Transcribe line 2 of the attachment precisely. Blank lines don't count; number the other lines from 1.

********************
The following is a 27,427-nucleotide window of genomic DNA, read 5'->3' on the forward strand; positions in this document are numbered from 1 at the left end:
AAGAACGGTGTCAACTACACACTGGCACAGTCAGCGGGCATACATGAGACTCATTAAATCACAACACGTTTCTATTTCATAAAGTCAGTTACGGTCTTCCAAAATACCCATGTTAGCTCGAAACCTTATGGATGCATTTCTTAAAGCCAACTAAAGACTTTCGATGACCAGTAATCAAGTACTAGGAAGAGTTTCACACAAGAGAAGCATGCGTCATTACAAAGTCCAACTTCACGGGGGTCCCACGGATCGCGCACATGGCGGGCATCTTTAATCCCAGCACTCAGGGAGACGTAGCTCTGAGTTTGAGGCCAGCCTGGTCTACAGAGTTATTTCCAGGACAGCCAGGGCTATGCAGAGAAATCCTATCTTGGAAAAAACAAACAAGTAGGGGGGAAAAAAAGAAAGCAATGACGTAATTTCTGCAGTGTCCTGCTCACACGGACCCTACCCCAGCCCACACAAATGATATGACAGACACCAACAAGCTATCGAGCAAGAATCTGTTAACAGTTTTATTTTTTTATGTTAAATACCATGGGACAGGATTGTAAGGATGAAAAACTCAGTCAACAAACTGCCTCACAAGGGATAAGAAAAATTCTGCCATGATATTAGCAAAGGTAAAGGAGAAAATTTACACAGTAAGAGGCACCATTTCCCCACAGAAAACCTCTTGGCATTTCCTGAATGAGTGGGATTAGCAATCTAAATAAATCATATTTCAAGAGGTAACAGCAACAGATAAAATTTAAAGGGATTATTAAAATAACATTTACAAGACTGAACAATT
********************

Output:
AAGAACGGTGTCAACTACACACTGGCACAGTCAGCGGGCATACATGAGACTCATTAAATCACAACACGTTTCTATTTCATAAAGTCAGTTACGGTCTTCCAAAATACCCATGTTAGCTCGAAACCTTATGGATGCATTTCTTAAAGCCAACTAAAGACTTTCGATGACCAGTAATCAAGTACTAGGAAGAGTTTCACACAAGAGAAGCATGCGTCATTACAAAGTCCAACTTCACGGGGGTCCCACGGATCGCGCACATGGCGGGCATCTTTAATCCCAGCACTCAGGGAGACGTAGCTCTGAGTTTGAGGCCAGCCTGGTCTACAGAGTTATTTCCAGGACAGCCAGGGCTATGCAGAGAAATCCTATCTTGGAAAAAACAAACAAGTAGGGGGGAAAAAAAGAAAGCAATGACGTAATTTCTGCAGTGTCCTGCTCACACGGACCCTACCCCAGCCCACACAAATGATATGACAGACACCAACAAGCTATCGAGCAAGAATCTGTTAACAGTTTTATTTTTTTATGTTAAATACCATGGGACAGGATTGTAAGGATGAAAAACTCAGTCAACAAACTGCCTCACAAGGGATAAGAAAAATTCTGCCATGATATTAGCAAAGGTAAAGGAGAAAATTTACACAGTAAGAGGCACCATTTCCCCACAGAAAACCTCTTGGCATTTCCTGAATGAGTGGGATTAGCAATCTAAATAAATCATATTTCAAGAGGTAACAGCAACAGATAAAATTTAAAGGGATTATTAAAATAACATTTACAAGACTGAACAATT